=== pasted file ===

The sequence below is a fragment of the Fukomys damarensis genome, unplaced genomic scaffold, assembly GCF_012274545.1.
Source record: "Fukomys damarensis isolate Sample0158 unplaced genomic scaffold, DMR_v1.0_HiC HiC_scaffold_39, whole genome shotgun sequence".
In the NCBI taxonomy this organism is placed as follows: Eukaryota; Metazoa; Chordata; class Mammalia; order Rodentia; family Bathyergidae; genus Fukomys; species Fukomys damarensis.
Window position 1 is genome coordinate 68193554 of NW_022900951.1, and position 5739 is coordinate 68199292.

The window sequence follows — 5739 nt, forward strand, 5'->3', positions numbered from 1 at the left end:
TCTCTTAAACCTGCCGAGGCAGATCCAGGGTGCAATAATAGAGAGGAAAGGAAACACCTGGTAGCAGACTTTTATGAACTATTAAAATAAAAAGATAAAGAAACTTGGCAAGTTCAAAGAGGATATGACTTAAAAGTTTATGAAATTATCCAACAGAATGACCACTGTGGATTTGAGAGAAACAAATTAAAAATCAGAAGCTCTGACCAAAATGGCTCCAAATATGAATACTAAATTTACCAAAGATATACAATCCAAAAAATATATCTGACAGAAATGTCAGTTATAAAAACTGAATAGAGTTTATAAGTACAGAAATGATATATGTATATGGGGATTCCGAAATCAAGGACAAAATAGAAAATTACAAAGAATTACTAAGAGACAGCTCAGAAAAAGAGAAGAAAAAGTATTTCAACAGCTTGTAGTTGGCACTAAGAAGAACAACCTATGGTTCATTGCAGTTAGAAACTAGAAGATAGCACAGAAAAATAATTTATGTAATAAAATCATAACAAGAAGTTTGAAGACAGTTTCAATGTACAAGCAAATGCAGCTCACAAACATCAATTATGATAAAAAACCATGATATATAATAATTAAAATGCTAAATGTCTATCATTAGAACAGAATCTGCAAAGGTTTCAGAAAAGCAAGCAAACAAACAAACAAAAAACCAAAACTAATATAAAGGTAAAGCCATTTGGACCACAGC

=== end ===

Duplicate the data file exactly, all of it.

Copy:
The sequence below is a fragment of the Fukomys damarensis genome, unplaced genomic scaffold, assembly GCF_012274545.1.
Source record: "Fukomys damarensis isolate Sample0158 unplaced genomic scaffold, DMR_v1.0_HiC HiC_scaffold_39, whole genome shotgun sequence".
In the NCBI taxonomy this organism is placed as follows: Eukaryota; Metazoa; Chordata; class Mammalia; order Rodentia; family Bathyergidae; genus Fukomys; species Fukomys damarensis.
Window position 1 is genome coordinate 68193554 of NW_022900951.1, and position 5739 is coordinate 68199292.

The window sequence follows — 5739 nt, forward strand, 5'->3', positions numbered from 1 at the left end:
TCTCTTAAACCTGCCGAGGCAGATCCAGGGTGCAATAATAGAGAGGAAAGGAAACACCTGGTAGCAGACTTTTATGAACTATTAAAATAAAAAGATAAAGAAACTTGGCAAGTTCAAAGAGGATATGACTTAAAAGTTTATGAAATTATCCAACAGAATGACCACTGTGGATTTGAGAGAAACAAATTAAAAATCAGAAGCTCTGACCAAAATGGCTCCAAATATGAATACTAAATTTACCAAAGATATACAATCCAAAAAATATATCTGACAGAAATGTCAGTTATAAAAACTGAATAGAGTTTATAAGTACAGAAATGATATATGTATATGGGGATTCCGAAATCAAGGACAAAATAGAAAATTACAAAGAATTACTAAGAGACAGCTCAGAAAAAGAGAAGAAAAAGTATTTCAACAGCTTGTAGTTGGCACTAAGAAGAACAACCTATGGTTCATTGCAGTTAGAAACTAGAAGATAGCACAGAAAAATAATTTATGTAATAAAATCATAACAAGAAGTTTGAAGACAGTTTCAATGTACAAGCAAATGCAGCTCACAAACATCAATTATGATAAAAAACCATGATATATAATAATTAAAATGCTAAATGTCTATCATTAGAACAGAATCTGCAAAGGTTTCAGAAAAGCAAGCAAACAAACAAACAAAAAACCAAAACTAATATAAAGGTAAAGCCATTTGGACCACAGC